4. Effects of a novel forced intensive strengthening technique on muscle size and upper extremity function in a patient with chronic stroke.

    Science.gov (United States)

    Jeong, Hee-Won; Chon, Seung-Chul

    2015-11-01

    [Purpose] This research demonstrated a forced intensive strength technique as a novel treatment for muscle power and function in the affected upper extremity muscle to determine the clinical feasibility with respect to upper extremity performance in a stroke hemiparesis. [Subject and Methods] The subject was a patient with chronic stroke who was dependent on others for performing the functional activities of his affected upper extremity. The technique incorporates a comprehensive approach of forced, intensive, and strength-inducing activities to enhance morphological changes associated with motor learning of the upper extremity. The forced intensive strength technique consisted of a 6-week course of sessions lasting 60 minutes per day, five times a week. [Results] After the 6-week intervention, the difference between relaxation and contraction of the affected extensor carpi radialis muscle increased from 0.28 to 0.63 cm(2), and that of the affected triceps brachii muscle increased from 0.30 to 0.90 cm(2). The results of clinical tests including the modified Ashworth scale (MAS; from 1+ to 1), muscle strength (from 15 to 32 kg), the manual function test (MFT; scores of 16/32 to 27/32 score), the Fugl-Meyer assessment (FMA; scores of 29/66 to 49/66 score), and the Jebsen-Taylor hand function test (JTHFT; from 38/60 to 19/60 sec) were improved. [Conclusion] Our results suggest that the forced intensive strength technique may have a beneficial effect on the muscle size of the upper extremity and motor function in patients with chronic stroke.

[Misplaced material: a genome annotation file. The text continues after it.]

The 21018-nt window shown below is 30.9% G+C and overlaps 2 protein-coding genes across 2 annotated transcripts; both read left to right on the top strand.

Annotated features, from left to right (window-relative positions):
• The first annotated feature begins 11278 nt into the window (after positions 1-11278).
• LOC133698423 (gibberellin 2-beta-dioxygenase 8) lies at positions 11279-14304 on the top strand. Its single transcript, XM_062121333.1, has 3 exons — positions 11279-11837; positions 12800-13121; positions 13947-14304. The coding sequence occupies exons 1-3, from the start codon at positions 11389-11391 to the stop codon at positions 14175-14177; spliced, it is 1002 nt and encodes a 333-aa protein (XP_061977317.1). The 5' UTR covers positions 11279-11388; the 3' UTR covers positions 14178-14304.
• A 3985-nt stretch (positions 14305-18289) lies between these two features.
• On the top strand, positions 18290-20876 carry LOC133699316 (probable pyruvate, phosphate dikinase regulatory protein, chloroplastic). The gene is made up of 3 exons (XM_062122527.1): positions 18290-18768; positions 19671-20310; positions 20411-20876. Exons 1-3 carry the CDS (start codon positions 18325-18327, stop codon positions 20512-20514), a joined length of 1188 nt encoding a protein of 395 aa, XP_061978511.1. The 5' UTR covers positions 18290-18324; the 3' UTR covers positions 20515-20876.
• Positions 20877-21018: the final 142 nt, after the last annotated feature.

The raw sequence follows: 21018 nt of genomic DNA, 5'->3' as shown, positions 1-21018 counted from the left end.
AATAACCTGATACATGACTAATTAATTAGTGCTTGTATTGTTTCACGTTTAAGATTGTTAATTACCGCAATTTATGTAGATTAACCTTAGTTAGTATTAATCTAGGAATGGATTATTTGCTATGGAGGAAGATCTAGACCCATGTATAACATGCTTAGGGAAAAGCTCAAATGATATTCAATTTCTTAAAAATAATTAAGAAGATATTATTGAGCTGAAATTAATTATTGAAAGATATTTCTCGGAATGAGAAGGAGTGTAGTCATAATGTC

5. Reconstruction of an object shape from the near-field intensity of a reflected paraxial beam.

    Science.gov (United States)

    Vdovin, G

    1997-08-01

    Experimental reconstruction of an object shape from the near-field intensity of reflected or transmitted light is reported. The method of reconstruction is based on the direct numerical solution of the finite-difference representation of the paraxial irradiance-transport equation. Practical applications and limitations of the method are discussed.

  6. High intensity high charge state ion beam production with an evaporative cooling magnet ECRIS

    Energy Technology Data Exchange (ETDEWEB)

    Lu, W., E-mail: luwang@impcas.ac.cn; Qian, C.; Sun, L. T.; Zhang, X. Z.; Feng, Y. C.; Ma, B. H.; Zhao, H. W.; Zhan, W. L. [Institute of Modern Physics, Chinese Academy of Sciences, Lanzhou 73000 (China); Fang, X.; Guo, J. W.; Yang, Y. [Institute of Modern Physics, Chinese Academy of Sciences, Lanzhou 73000 (China); University of Chinese Academy of Sciences, Beijing 100049 (China); Xiong, B.; Ruan, L. [Institute of Electrical Engineering, CAS, Beijing 100190 (China); Xie, D. [Nuclear Science Division, Lawrence Berkeley National Laboratory, Berkeley, California 94720 (United States)

    2016-02-15

    LECR4 (Lanzhou ECR ion source No. 4) is a room temperature electron cyclotron resonance ion source, designed to produce high current, high charge state ion beams for the SSC-LINAC injector (a new injector for sector separated cyclotron) at the Institute of Modern Physics. LECR4 also serves as a PoP machine for the application of evaporative cooling technology in accelerator field. To achieve those goals, LECR4 ECR ion source has been optimized for the operation at 18 GHz. During 2014, LECR4 ion source was commissioned at 18 GHz microwave of 1.6 kW. To further study the influence of injection stage to the production of medium and high charge state ion beams, in March 2015, the injection stage with pumping system was installed, and some optimum results were produced, such as 560 eμA of O{sup 7+}, 620 eμA of Ar{sup 11+}, 430 eμA of Ar{sup 12+}, 430 eμA of Xe{sup 20+}, and so on. The comparison will be discussed in the paper.